Written by Sophie Prescott. In a saturated world of fashion, designers such as Julie Bérubé are a welcome breath of fresh air and a source of authentic creativity in an industry dominated by big names, trends and a new-founded ‘selfie-culture’. It takes a brand such as Field of Ponies to shake things up with awkward cuts, clashing textures and unisex pieces, inspired by everything from the destructive nature of civilisation to witches, mermaids and everything else transhuman.
Following her eponymous label which debuted in 2002, Julie Bérubé has truly gone from strength to strength offering curious cuts and edgy designs, offering her latest Field of Ponies collection London Fashion Week this year. Taking pride in traditional crafting techniques, we see intricate attention to detail in her pieces, full of mismatched materials and a story behind each outfit. We caught up with Julie to discuss everything from her most recent collection to her opinions on the current state of the fashion industry as a whole.
Sophie Prescott: Firstly, how did the London Fashion Week presentation go?
Julie Bérubé: I was happy with my presentation, it encapsulated well what the brand is about. It’s easy to wear but it’s got tons of attitude, it’s not a sleek look, it’s sort of hanging weirdly on the body. We played with hair extensions that where sort of thrown on the head in an untidy way. I would have liked to do more of a performance but the set up wasn’t appropriate for it. Next time! Let’s not kid ourselves, a 3 hours presentation in a multi-label showroom at London Fashion Week doesn’t have the greatest impact for a new brand like me.
SP: The concept behind the brand is fascinating – do you think the ‘selfie culture’ we live in is a good thing for fashion?
JB: It’s got a positive impact on individual style and self expression. I think it can be healthy if done in a creative way – but it does nothing good for fashion designers for the simple reason that most of these photographs are focusing on the face! If we see a whole look, it’s generally logo or brand specific. The selfie culture is good for adornment, make-up, hair colour, tattoos, body modifications, etc.
I would also add that for me the old-school/high fashion/traditional importance that was allocated to the perfect cut, to enhance the body, and all the 3D work – a fashion designer had to really push for in order to create a silhouette, is becoming irrelevant. I develop my products with images in mind. The graphic aspect is very important for me, the visual impact on a small Instagram image needs to be very strong. Then when you go closer, you realize all the labour that is actually involved in it and I think that gives it the wow factor, it’s not lazy stuff. It’s got depth.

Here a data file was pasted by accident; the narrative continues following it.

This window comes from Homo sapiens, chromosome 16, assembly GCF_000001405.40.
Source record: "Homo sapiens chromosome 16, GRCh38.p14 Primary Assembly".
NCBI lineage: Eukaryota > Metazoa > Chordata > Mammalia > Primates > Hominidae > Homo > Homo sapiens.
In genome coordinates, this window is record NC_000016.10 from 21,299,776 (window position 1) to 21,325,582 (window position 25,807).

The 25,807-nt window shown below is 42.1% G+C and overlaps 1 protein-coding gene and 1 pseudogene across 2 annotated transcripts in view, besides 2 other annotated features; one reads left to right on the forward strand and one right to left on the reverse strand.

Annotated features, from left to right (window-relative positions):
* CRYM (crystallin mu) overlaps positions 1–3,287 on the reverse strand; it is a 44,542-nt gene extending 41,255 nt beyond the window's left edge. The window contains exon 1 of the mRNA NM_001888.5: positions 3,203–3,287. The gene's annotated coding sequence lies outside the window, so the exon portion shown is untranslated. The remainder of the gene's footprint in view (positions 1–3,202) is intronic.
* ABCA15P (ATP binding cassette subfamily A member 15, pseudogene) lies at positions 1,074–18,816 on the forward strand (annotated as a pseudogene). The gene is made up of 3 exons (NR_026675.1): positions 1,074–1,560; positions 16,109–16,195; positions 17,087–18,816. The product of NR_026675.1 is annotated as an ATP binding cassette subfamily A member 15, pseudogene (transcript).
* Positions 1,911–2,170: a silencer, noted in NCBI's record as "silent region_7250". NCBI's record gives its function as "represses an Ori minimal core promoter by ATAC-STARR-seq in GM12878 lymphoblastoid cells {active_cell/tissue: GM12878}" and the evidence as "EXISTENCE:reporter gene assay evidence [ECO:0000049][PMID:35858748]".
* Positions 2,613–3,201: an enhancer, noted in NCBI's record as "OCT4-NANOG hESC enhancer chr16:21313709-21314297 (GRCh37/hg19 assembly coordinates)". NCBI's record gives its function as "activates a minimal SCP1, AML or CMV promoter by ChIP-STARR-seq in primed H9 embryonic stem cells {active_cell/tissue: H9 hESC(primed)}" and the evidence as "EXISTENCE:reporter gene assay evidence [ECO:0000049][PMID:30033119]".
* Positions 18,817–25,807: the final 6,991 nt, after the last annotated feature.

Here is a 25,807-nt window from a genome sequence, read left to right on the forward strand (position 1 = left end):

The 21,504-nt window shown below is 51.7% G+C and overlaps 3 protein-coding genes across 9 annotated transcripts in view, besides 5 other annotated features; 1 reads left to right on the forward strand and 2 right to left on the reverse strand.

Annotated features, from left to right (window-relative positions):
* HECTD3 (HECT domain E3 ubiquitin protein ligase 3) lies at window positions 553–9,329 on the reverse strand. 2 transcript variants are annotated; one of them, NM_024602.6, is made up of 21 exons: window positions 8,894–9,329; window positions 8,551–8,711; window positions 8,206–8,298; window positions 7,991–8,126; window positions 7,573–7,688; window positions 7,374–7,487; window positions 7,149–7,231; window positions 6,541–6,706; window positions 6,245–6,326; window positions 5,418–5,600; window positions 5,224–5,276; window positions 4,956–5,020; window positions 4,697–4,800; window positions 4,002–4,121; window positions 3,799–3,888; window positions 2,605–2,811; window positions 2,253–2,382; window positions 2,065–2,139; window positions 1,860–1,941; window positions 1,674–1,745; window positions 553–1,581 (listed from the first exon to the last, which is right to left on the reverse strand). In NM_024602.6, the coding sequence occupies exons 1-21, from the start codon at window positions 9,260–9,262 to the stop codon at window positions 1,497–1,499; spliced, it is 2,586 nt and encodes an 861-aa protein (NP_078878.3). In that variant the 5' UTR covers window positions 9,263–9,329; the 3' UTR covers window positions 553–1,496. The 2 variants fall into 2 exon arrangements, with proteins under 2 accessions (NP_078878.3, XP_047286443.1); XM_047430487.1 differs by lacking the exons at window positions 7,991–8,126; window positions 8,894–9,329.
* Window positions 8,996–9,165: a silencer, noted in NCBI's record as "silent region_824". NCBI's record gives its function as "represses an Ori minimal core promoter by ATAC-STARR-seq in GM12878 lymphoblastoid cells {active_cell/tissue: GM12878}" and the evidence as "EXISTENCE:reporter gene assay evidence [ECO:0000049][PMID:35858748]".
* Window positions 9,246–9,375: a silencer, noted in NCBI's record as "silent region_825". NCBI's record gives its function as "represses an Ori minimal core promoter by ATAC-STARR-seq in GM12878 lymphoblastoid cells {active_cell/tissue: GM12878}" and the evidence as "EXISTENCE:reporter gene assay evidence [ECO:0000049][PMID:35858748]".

SP: Tell us more about the average Field of Ponies wearer.
JB: That’s a weird one because it’s very broad. It appeals to the Asian club kids as much as the Parisian chic woman. I still need to get my head around it to be honest!
SP: Where do you draw inspiration from for your designs?
JB: I grew up as a hardcore/punk girl so I draw a lot of my aesthetic from that movement. In the way I do things as well, I like to work fast, in a trashy way. That’s how ideas come to me, by fucking around with materials lying in my studio, I make mistakes, and weird things that I create without thinking much and then I refine the ideas. I’m also obsessed by tribalism, I mean the aesthetic choice of creating outfits with readily available materials.
SP: What is your opinion on mainstream fashion trends at the moment? Do you feel we are in need of a bit more creativity?
JB: I don’t pay much attention to runways anymore, it’s all pretty much boring in my opinion. I can’t say there are trends anymore. It’s the same old thing rehashed every year. Nautical and festival for Summer, grunge for Autumn and Winter. Otherwise, interesting designers are forced to rework their signatures. They have no choice. There’s too much fashion available, so we as designers have no choice but work a signature until we’re all sick of it. It’s amazing to think that old school designers like Yves Saint-Laurent could do one collection inspired by Morocco one season, then one by flamenco the next without no link from one to the other. Now we are referencing, referencing, referencing endlessly. There are some interesting collections mainly from New York who are playing with the idea of genderlessness which are proposing a new-ish aesthetic. But I feel it is more about an important cultural topic than an excusive fashion movement so let’s see where it goes.
SP: What are your favourite SS16 pieces from your collection?
JB: I really like the mega long sleeves top. It’s so simple and so wrong at the same time. And I love the pink fur pieces especially the bomber jacket.
SP: Where do you see Field of Ponies heading in the future?
JB: I started this label to connect with people, not to work in my studio 24/7, or to sit at empty trade shows for days. I am working on projects where I can show directly to customers, involve them in my presentations. I would even love to offer workshops where all participants could create garments or toys or whatever they wish from fabric remnants. I want to do public photo shoots where people can model and style themselves live. Let’s see! In the meantime, I am launching a range of t-shirts exclusively on my website. I felt I had to introduce pieces that were more affordable and easier to wear than my main line of sweatshirts. They will be available just before Christmas.